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Austin and Mabel: The Amherst Affair and Love Letters of Austin Dickinson and Mabel Loomis Todd Hardcover – March 1, 1984

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--This text refers to the Paperback edition.

Editorial Reviews


One of the most explosive books ever published about social and sexual mores in nineteenth-century America.

(New York Review of Books)

It would be a rare novel that could rival the story of illicit love between Austin Dickinson and Mabel Todd, the 'Amherst Affair' as recreated here by Longsworth.... [This book presents] the full, mesmerizing, bizarre account through the copious Dickinson--Todd letters and diary excerpts.... Irresistible reading and a literary event.

(Publishers Weekly (boxed review))

Beyond the interest it has for Dickinson scholars, this tale has a certain exemplary force, as spectacles of human passion frequently do.... Mabel Todd is so interesting that one wishes for more of her. The diary passages with which Mrs. Longsworth expands and explains the account appear as fascinating as the letters, whose tone of rapture must have been hard to sustain.

(New York Times Book Review)

Offers a compelling look at the passion shared by two ill-fated lovers.... [Longsworth] is a sensitive, clear-eyed observer of the affair. Her portraits of the protagonists -- especially Sue Dickinson -- are perceptive and subtle, her research meticulous, and her annotations illuminating. Drawing upon diaries, journals, other correspondence and the voices of assorted minor actors in this drama, Longsworth presents a full and moving account of the tangled, tortured, yet often joyous relationship.

(Boston Sunday Globe)

Solidly documented and as readable as the best novels,... it is a bizarre chronicle, proverbially stranger than fiction. Longsworth narrates it with great skill, making copious use of letters and journals.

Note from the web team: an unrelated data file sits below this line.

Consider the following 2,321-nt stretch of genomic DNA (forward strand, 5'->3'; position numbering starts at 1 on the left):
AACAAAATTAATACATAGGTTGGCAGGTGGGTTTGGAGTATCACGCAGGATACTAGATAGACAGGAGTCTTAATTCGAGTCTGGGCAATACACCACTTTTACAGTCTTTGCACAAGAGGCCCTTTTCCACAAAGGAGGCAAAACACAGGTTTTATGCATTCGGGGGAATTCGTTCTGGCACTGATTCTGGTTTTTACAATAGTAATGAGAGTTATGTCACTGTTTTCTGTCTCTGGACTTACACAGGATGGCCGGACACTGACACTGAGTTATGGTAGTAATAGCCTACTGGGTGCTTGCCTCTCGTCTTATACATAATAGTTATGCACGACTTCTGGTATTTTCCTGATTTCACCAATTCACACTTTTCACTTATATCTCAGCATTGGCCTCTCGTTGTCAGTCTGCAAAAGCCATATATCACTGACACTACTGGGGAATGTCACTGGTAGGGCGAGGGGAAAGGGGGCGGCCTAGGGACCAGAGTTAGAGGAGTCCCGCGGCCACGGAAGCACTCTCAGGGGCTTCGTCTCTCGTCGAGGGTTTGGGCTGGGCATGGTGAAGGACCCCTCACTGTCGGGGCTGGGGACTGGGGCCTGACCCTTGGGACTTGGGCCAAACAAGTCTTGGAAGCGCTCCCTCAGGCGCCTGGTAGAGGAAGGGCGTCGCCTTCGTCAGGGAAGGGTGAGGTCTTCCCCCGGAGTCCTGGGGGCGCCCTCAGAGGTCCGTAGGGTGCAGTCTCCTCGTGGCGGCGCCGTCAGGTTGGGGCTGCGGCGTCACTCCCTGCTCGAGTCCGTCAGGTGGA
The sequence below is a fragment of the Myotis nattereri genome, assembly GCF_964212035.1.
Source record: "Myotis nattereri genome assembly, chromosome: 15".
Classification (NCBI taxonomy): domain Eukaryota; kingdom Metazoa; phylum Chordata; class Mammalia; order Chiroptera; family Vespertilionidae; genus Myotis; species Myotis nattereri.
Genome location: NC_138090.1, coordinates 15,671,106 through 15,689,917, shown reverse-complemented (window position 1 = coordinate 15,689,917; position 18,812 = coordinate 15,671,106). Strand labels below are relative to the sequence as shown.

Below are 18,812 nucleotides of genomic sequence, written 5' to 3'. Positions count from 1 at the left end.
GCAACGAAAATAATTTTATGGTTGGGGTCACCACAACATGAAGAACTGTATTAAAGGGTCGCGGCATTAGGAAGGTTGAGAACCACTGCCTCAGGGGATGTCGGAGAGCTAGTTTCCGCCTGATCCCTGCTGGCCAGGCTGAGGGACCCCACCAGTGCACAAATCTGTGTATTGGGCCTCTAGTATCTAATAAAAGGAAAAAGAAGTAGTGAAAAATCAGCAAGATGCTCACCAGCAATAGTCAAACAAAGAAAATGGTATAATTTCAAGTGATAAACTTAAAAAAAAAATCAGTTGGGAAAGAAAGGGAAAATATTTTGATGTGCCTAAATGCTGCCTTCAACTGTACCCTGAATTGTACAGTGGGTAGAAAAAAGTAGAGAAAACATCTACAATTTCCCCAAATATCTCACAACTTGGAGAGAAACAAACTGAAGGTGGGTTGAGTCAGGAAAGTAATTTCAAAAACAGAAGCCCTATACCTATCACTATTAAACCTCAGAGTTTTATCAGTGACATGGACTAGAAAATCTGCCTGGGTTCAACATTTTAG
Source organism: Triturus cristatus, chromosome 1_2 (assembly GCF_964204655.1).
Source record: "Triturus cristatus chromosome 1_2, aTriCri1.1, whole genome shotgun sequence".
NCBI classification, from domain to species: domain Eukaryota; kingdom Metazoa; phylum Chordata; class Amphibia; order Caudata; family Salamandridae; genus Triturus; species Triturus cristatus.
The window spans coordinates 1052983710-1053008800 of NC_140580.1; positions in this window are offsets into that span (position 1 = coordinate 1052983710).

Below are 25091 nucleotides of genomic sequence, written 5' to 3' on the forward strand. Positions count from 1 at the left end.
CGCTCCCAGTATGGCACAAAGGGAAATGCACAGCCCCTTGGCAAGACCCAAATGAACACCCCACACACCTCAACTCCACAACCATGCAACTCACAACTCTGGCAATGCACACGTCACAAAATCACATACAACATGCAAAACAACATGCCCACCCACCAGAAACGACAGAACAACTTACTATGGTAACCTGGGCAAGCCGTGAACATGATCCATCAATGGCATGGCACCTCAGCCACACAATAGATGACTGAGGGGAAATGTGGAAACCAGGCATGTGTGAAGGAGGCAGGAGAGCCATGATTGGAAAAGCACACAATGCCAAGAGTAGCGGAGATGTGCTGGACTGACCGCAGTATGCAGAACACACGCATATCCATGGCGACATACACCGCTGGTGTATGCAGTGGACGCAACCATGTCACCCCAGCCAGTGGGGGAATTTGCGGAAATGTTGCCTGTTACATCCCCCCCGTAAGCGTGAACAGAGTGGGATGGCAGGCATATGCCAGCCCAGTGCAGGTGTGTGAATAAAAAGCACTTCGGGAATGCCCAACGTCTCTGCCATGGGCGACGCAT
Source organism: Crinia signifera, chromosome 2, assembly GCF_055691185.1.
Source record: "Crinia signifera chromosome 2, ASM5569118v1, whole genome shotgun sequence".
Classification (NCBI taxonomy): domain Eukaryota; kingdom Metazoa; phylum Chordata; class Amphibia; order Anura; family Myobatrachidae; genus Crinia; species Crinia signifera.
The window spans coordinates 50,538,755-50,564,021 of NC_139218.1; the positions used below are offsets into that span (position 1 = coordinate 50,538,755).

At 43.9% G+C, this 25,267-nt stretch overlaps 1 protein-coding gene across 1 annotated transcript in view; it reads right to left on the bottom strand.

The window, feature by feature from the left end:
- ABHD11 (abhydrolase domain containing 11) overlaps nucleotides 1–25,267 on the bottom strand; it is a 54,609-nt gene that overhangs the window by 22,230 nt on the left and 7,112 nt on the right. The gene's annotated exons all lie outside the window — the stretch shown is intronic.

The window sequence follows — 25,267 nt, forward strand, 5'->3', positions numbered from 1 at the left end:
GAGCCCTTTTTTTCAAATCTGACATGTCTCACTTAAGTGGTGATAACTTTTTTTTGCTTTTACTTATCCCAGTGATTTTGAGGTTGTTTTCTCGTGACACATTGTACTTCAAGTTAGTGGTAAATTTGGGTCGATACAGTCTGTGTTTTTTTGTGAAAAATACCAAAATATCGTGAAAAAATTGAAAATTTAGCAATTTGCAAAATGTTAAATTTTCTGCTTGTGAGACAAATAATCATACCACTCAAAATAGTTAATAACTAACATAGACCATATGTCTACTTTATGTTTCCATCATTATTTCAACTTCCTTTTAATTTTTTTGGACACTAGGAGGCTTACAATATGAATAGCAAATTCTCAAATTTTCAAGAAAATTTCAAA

(Wall Street Journal)

There is more to Austin and Mabel than True Romance. Wisely letting her material speak for itself, Longsworth has managed to recreate the flavor of 19th-century middle-class life in New England.

(New Leader) --This text refers to the Paperback edition.

About the Author

Polly Longsworth is author of The World of Emily Dickinson.

--This text refers to the Paperback edition.

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Product Details

  • Hardcover: 449 pages
  • Publisher: Farrar Straus & Giroux (T) (March 1984)
  • Language: English
  • ISBN-10: 0374107165
  • ISBN-13: 978-0374107161
  • Product Dimensions: 9.1 x 6 x 1.7 inches
  • Shipping Weight: 2 pounds
  • Average Customer Review: 5.0 out of 5 stars  See all reviews (6 customer reviews)
  • Amazon Best Sellers Rank: #1,365,102 in Books (See Top 100 in Books)

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Customer Reviews

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Austin and Mabel is an amazing record of 19th century adultery.
F. Orion Pozo
Full disclosure: I won a copy of this book from the Facebook page for The Secret Life of Emily Dickinson, and I promised to review the book for them once I'd read it.
At their best his remarks and insights on the nature of love are profound.
R. C. Ross

Most Helpful Customer Reviews

23 of 25 people found the following review helpful By William E. Adams on December 7, 2001
Format: Paperback